While the Steven Spielberg film's special effects are impressive to this day, the ones in Jumanji probably were more accurate as to how the medium would look over the coming years, with visuals which looked less completely realistic, and more artificial. Oh yes, very exactingly created, obviously a lot of money, care and attention going into them, but unlikely to convince many that what you were seeing was authentic, and more like seeing some animated characters or sequences. This was fine if you were watching a Pixar movie, but not so good if they were meant to be viewing a live action one, and while there were some excellent puppets on display in Jumanji, much of the time it was those computery animals which were depicted.

Why was there the need to show computery animals? It's all to do with the board game of the title, which Alan finds in a construction site and takes home. Once he begins to play, with his almost-girlfriend Sarah (Laura Bell Bundy) as the other participant, it becomes clear this is no ordinary game, and on his second move Alan is sucked into the jungle environment that it contains until someone throws the right number on the dice and can set him free. Because Sarah scarpers in a cloud of tropical bats, Alan is stuck there... and now we are in the present day of 1995, where the game is found again by the two new residents of his old house. They are orphans Judy (Kirsten Dunst) and Peter (Bradley Pierce), looked after by their aunt (Bebe Neuwirth), and they set the game in motion once again.

The theme of consequences and how they can last well into your future was well to the fore, although with the board game's origins never explained it was more fantastical than anything especially relatable. The grown-up Alan was played by Robin Williams at the height of his box office potential, and thankfully here he dialled down the schmaltz and comedy riffs to offer a more rounded character than usual, or as rounded as a man who's spent the last twenty-six years surviving in a jungle can be. Though much of this was embellished from the book, the central idea of rolling the dice and enduring the latest affliction was retained, and this was what made Jumanji as enjoyable as it turned out to be: director Joe Johnston was well aware of the strong novelty value inherent in the story, which could have been repetitive but each fresh calamity, be they rampaging monkeys, a monsoon or a stampede of epic proportions, kept things bright and entertaining. If it was in the service of its effects, and those effects were questionable, it didn't harm the dedication to anarchic drama too much. Music by James Horner.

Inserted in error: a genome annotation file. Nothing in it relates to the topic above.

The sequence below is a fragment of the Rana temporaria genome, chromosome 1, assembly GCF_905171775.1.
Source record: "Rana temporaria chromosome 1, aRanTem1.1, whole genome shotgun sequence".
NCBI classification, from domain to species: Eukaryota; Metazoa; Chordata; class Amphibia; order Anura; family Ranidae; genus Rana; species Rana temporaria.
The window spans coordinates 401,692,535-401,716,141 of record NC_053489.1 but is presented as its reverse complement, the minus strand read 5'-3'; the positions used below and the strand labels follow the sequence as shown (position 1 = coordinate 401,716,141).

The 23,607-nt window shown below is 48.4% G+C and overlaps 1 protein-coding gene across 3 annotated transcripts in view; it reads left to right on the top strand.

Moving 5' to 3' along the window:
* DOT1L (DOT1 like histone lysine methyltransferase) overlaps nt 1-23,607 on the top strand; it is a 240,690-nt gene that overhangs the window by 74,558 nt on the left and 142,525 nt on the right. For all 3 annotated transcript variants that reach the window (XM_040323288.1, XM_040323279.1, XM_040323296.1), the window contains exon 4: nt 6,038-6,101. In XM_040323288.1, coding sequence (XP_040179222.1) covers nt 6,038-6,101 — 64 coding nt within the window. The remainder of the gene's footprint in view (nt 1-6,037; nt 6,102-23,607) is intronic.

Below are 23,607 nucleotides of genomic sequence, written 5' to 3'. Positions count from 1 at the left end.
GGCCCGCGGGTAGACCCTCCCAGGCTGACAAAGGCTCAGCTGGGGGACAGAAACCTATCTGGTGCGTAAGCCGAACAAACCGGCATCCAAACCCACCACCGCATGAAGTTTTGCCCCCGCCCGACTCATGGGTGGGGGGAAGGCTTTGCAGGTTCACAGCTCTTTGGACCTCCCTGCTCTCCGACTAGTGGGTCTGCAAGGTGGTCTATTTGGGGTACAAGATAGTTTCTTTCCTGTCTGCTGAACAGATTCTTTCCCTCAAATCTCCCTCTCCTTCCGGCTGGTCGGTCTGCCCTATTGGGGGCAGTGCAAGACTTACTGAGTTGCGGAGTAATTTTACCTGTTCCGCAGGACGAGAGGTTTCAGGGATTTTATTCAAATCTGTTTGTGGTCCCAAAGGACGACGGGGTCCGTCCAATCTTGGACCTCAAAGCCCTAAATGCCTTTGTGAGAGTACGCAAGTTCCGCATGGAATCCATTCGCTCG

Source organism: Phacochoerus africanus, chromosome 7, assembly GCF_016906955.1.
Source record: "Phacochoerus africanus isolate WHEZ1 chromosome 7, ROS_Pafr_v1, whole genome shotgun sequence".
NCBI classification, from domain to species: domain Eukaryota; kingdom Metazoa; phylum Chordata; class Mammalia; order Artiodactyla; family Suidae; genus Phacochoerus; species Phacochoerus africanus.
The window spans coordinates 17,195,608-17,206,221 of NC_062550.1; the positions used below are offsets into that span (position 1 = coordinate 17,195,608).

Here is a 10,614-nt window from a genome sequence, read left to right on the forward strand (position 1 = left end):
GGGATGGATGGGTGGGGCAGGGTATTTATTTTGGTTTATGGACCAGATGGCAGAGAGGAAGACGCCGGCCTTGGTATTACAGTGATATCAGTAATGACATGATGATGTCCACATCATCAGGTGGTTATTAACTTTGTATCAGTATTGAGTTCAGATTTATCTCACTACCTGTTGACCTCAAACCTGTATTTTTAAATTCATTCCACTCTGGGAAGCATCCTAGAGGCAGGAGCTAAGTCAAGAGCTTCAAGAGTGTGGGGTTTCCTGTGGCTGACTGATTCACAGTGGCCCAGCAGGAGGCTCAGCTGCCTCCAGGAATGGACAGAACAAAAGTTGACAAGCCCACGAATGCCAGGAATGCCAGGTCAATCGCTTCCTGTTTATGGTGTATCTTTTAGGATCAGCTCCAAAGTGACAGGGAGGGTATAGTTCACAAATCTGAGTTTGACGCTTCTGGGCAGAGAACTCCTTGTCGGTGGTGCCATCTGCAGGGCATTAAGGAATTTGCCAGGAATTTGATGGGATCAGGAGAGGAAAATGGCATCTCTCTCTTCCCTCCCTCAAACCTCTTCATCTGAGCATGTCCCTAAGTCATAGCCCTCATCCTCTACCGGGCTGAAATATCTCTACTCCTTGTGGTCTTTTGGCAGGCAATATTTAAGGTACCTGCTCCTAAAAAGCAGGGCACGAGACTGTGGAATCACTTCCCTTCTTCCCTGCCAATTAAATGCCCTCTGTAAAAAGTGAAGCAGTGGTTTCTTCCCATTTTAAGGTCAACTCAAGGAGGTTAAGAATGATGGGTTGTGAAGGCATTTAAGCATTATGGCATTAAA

Reviewer: Graeme Clark

 

This review has been viewed 1636 time(s).

As a member you could Rate this film

 
Review Comments (0)


Untitled 1

Login
  Username:
 
  Password:
 
   
 
Forgotten your details? Enter email address in Username box and click Reminder. Your details will be emailed to you.
   

Latest Poll
Which star is the best at shouting?
Arnold Schwarzenegger
Brian Blessed
Tiffany Haddish
Steve Carell
Olivia Colman
Captain Caveman
Sylvester Stallone
Gerard Butler
Samuel L. Jackson
Bipasha Basu
   
 
   

Recent Visitors
Graeme Clark
Darren Jones
Paul Smith
Andrew Pragasam
  Lee Fiveash
  Mick Stewart
Enoch Sneed
  Dsfgsdfg Dsgdsgsdg
   

 

Last Updated: